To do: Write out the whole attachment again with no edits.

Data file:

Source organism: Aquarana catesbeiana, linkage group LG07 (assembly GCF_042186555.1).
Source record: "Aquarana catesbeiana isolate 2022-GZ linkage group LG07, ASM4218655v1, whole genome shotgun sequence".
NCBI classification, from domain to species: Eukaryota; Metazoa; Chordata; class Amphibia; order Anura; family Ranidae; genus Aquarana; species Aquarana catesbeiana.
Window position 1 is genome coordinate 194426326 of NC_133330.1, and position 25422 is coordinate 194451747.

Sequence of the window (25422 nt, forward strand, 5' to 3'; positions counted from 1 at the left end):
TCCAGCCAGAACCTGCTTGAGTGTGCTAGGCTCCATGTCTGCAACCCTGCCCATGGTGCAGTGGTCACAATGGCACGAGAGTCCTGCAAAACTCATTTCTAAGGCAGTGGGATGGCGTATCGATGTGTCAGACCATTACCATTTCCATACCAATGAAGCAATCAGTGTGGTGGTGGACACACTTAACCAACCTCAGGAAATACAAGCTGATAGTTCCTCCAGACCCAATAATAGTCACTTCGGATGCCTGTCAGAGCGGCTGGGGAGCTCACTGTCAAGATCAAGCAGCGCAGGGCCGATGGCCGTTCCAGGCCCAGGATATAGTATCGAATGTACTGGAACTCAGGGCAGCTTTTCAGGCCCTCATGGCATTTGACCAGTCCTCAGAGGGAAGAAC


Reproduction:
Source organism: Aquarana catesbeiana, linkage group LG07 (assembly GCF_042186555.1).
Source record: "Aquarana catesbeiana isolate 2022-GZ linkage group LG07, ASM4218655v1, whole genome shotgun sequence".
NCBI classification, from domain to species: Eukaryota; Metazoa; Chordata; class Amphibia; order Anura; family Ranidae; genus Aquarana; species Aquarana catesbeiana.
Window position 1 is genome coordinate 194426326 of NC_133330.1, and position 25422 is coordinate 194451747.

Sequence of the window (25422 nt, forward strand, 5' to 3'; positions counted from 1 at the left end):
TCCAGCCAGAACCTGCTTGAGTGTGCTAGGCTCCATGTCTGCAACCCTGCCCATGGTGCAGTGGTCACAATGGCACGAGAGTCCTGCAAAACTCATTTCTAAGGCAGTGGGATGGCGTATCGATGTGTCAGACCATTACCATTTCCATACCAATGAAGCAATCAGTGTGGTGGTGGACACACTTAACCAACCTCAGGAAATACAAGCTGATAGTTCCTCCAGACCCAATAATAGTCACTTCGGATGCCTGTCAGAGCGGCTGGGGAGCTCACTGTCAAGATCAAGCAGCGCAGGGCCGATGGCCGTTCCAGGCCCAGGATATAGTATCGAATGTACTGGAACTCAGGGCAGCTTTTCAGGCCCTCATGGCATTTGACCAGTCCTCAGAGGGAAGAAC